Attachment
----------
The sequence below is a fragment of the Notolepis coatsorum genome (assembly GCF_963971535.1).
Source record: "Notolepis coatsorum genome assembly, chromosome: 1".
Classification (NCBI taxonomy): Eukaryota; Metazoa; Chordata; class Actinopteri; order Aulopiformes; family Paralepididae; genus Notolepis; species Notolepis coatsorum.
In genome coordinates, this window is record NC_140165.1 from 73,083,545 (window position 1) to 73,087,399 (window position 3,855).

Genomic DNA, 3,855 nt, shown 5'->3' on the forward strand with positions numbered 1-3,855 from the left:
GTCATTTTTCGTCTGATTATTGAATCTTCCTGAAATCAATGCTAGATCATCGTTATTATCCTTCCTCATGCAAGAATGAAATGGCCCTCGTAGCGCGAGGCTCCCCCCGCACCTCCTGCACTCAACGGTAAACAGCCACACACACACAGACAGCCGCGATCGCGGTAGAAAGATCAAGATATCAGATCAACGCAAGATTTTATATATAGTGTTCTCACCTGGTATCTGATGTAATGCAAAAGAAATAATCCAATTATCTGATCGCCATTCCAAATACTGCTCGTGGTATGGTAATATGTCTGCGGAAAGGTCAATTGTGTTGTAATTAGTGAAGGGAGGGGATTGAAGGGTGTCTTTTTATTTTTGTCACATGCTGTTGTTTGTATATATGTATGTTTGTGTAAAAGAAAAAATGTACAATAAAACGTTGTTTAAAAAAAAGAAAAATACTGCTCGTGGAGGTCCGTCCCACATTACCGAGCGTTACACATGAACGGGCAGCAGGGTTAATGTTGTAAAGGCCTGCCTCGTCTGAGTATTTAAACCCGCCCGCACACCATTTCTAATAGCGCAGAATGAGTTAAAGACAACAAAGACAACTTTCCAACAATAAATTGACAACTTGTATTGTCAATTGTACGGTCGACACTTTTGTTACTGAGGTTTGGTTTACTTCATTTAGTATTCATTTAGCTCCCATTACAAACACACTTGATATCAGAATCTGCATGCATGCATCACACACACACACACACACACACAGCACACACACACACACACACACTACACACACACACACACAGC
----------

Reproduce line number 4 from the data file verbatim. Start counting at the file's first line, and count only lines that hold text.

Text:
In genome coordinates, this window is record NC_140165.1 from 73,083,545 (window position 1) to 73,087,399 (window position 3,855).